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I know this is an easy one for you gentleman; could
ASTM A105 be used as a replacement for ANSI 1026.
The 1026 material (normalized forging)is on an 18 week backlog, engineering wants to see if A105 would make a good replacement. The forging requires yield and CVN restrictions (nothing high).  This material will be reviewed by surveyors, and I need to make sure this is
acceptable. I believe the 1026 is under the specifcation
ASTM A830 (not sure); if not A105, what would be equivalent
to 1026 material? Any advise would be helpful.

Oh....we do not have a Metallurgist or Welding engineer on staff.


1026 is the only thing equivalent to 1026, and then only sometimes.*
What is the application?  What codes apply?  How is ASTM A830, 'Standard Specification for Plates, Carbon Steel, Structural Quality, Furnished to Chemical Composition Requirements' related to your product?
*As 1026 per A830 has stricter limits on P & S (0.035 & 0.04) than does standard 1026 (0.04 & 0.05 wt%, respectively), it should have improved impact properties.

Comparing ASTM A105 'Standard Specification for Carbon Steel Forgings for Piping Applications' to the AISI 1026 chemistry is like comparing an iced cake to a grade of flour.  
Why was 1026 specified? A higher carbon content may require changes in forging or heat treatment or any subsequent welding.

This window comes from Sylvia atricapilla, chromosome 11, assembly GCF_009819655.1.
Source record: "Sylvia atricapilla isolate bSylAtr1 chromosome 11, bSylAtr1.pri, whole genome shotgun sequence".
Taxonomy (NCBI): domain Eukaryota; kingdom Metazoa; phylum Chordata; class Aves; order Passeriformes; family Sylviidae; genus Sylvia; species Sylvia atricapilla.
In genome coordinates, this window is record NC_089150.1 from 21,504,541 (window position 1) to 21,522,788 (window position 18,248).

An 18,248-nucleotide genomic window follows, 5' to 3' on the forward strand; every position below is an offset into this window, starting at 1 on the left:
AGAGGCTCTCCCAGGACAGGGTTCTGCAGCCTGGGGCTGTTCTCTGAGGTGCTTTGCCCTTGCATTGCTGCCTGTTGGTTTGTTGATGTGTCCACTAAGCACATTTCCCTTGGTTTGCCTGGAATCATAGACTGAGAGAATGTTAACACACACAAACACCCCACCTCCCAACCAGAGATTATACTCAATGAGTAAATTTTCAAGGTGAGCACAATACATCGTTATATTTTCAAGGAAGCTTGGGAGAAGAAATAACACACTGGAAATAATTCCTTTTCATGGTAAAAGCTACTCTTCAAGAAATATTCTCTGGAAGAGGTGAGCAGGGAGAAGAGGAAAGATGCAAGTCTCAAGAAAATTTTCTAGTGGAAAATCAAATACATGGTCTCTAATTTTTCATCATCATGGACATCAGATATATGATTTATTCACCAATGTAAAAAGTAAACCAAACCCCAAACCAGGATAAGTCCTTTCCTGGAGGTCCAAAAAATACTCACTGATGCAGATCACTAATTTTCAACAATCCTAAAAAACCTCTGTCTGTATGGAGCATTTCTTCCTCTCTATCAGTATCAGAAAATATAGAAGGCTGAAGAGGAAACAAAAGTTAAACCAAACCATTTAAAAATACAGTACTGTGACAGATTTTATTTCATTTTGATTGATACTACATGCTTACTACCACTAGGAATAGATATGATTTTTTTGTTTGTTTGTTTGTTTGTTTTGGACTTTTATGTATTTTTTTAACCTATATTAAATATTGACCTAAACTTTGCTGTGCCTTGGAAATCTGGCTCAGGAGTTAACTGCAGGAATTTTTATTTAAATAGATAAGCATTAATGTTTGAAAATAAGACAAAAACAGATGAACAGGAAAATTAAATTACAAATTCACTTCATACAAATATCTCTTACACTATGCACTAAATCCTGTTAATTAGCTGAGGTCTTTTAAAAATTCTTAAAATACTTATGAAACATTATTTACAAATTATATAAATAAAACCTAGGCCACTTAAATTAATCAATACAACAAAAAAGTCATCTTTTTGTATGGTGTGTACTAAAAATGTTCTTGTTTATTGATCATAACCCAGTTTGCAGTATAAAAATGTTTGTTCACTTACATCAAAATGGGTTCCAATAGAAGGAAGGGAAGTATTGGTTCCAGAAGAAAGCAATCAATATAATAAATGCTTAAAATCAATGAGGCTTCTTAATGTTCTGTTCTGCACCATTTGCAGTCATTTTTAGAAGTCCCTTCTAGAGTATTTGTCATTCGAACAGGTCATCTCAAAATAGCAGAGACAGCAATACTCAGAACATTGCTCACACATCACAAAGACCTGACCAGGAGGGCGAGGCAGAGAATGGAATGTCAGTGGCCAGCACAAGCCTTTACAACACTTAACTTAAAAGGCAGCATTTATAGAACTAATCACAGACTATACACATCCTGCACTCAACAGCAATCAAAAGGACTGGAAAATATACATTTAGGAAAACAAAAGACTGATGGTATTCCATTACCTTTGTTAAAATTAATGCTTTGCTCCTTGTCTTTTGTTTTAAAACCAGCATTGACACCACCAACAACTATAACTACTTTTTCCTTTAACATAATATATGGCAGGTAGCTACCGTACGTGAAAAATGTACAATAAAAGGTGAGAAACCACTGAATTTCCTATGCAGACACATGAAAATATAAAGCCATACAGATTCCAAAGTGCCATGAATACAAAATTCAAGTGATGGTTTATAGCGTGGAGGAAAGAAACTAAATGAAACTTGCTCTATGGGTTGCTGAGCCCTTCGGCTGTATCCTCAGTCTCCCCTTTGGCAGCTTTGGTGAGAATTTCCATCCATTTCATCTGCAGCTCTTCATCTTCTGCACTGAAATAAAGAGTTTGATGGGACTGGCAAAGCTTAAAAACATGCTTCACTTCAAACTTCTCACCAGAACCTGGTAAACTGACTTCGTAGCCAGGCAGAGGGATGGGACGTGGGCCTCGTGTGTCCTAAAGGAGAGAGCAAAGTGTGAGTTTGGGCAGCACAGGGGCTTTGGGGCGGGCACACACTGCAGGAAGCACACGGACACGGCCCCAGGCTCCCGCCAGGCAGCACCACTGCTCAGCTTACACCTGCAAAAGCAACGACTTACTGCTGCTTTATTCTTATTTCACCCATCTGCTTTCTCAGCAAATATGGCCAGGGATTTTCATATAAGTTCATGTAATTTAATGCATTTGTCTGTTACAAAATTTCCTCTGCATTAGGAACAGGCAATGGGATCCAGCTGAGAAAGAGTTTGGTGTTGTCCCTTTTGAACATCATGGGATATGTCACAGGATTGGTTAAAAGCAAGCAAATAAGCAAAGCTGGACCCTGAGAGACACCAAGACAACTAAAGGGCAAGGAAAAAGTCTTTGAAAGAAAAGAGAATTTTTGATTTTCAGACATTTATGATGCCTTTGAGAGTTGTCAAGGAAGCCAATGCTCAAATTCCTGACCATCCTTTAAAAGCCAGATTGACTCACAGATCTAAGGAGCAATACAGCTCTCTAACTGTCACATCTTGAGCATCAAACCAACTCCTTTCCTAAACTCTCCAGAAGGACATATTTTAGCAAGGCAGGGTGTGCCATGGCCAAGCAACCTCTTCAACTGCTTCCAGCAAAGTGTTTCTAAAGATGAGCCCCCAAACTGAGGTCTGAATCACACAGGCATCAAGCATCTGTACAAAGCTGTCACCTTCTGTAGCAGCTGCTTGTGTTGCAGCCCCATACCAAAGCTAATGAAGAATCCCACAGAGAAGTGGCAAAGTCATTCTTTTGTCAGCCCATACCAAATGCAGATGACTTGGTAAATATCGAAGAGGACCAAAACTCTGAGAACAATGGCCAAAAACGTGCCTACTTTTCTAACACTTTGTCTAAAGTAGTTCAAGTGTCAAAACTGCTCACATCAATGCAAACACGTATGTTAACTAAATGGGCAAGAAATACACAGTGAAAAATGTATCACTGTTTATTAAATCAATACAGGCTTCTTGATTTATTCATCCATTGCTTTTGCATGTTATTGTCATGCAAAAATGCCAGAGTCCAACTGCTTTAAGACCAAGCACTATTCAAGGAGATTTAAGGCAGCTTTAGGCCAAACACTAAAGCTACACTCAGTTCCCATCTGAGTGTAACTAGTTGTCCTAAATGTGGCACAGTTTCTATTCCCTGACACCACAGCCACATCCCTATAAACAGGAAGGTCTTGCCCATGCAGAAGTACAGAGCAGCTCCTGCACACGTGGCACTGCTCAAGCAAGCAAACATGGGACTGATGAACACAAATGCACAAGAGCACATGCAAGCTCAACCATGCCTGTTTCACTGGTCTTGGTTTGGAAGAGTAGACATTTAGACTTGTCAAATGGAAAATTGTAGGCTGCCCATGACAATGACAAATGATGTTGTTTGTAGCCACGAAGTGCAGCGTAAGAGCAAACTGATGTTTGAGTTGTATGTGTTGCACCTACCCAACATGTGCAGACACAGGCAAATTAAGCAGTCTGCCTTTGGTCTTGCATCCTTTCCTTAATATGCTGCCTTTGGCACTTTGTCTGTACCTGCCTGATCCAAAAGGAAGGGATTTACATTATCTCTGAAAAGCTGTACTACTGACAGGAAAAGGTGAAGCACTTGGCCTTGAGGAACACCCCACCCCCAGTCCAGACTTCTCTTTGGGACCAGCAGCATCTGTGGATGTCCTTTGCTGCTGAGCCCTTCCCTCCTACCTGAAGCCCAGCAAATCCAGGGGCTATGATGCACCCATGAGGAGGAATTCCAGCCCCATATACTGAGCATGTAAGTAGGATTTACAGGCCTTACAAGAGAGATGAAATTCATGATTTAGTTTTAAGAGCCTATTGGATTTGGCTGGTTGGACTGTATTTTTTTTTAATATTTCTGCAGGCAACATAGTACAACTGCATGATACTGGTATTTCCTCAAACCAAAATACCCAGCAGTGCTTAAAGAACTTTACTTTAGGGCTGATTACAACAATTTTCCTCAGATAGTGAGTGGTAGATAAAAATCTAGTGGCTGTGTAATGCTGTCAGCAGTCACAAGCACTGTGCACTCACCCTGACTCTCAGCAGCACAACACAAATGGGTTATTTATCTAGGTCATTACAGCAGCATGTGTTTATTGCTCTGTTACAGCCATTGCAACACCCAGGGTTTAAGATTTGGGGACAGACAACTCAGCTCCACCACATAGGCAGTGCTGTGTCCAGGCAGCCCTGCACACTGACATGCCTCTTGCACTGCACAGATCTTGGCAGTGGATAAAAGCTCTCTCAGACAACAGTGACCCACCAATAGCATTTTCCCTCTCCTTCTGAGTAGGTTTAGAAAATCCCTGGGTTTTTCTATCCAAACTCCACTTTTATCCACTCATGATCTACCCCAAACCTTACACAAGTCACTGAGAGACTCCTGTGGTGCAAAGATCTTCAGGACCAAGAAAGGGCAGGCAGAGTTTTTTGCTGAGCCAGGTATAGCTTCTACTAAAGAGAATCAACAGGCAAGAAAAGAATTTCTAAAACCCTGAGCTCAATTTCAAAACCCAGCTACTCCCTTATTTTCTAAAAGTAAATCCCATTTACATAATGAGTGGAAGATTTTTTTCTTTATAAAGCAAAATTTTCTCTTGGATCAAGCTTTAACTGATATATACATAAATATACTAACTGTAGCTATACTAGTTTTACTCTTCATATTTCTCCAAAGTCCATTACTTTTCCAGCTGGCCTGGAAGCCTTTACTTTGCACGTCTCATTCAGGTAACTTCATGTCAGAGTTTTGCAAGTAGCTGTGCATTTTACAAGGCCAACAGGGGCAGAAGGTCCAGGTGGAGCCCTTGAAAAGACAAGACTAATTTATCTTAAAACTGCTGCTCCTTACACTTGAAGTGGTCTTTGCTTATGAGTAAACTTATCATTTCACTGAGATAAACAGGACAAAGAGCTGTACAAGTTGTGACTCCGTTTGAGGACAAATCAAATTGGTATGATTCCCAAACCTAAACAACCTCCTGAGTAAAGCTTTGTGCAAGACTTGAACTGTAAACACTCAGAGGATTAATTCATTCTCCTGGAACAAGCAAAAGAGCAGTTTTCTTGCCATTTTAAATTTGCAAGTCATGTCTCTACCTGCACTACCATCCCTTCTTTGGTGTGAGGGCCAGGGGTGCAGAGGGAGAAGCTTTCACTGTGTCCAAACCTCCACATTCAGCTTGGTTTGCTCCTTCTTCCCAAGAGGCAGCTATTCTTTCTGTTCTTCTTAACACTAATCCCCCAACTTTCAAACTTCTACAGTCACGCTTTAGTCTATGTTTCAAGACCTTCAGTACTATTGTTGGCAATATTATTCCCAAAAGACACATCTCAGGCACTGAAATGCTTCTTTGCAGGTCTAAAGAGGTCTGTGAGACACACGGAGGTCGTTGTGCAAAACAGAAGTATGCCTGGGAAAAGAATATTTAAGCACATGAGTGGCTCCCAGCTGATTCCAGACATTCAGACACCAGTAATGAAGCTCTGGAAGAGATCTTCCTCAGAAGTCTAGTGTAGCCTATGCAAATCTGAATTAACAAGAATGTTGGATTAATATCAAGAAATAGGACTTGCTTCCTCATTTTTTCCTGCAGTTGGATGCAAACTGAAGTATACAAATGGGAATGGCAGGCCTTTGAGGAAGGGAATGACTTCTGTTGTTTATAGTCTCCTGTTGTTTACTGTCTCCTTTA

ASTM A788 'Standard Specification for Steel Forgings, General Requirements,'  
A266 'Standard Specification for Carbon Steel Forgings for Pressure Vessel Components' or
A765 'Standard Specification for Carbon Steel and Low-Alloy Steel Pressure-Vessel-Component Forgings with Mandatory Toughness Requirements' are perhaps more relevant specifications for a forging.


The 1026 forging is used in a rotary table assembly for drilling, it is being welded to A36 and A516/70 plate; ASME IX is the code used. As far as ASTM A830 is concerned, that was incorrect. Where can I find chemical/mechanical information on standard 1026?  

I believe engineering is just looking to find something
(A105) that can cover the mechanicals (min. yield 36,000 & CVN 20/13.3 ft-lbs. @ -20 C) and weldability, the
chemical compostion was probably overlooked. So far no material has been ordered in place of the 1026.


Grade 1026 appears in numerous SAE and ASTM standards; kenvlach listed some of them.  It will have slightly different allowances for composition depending on the standard, while some will specify mechanical properties and others will not.  If your engineering specification says "ANSI 1026" or "AISI 1026" or "standard 1026" then it is incorrect.  You need to reference a proper standard (ASTM or otherwise).



I had a feeling that ANSI 1026 had to derive from
some standard, I asked the engineer to what standard
did the 1026 come from, he didn't know. Unfortunatly the engineer who designed this rotary table is not with us any more.

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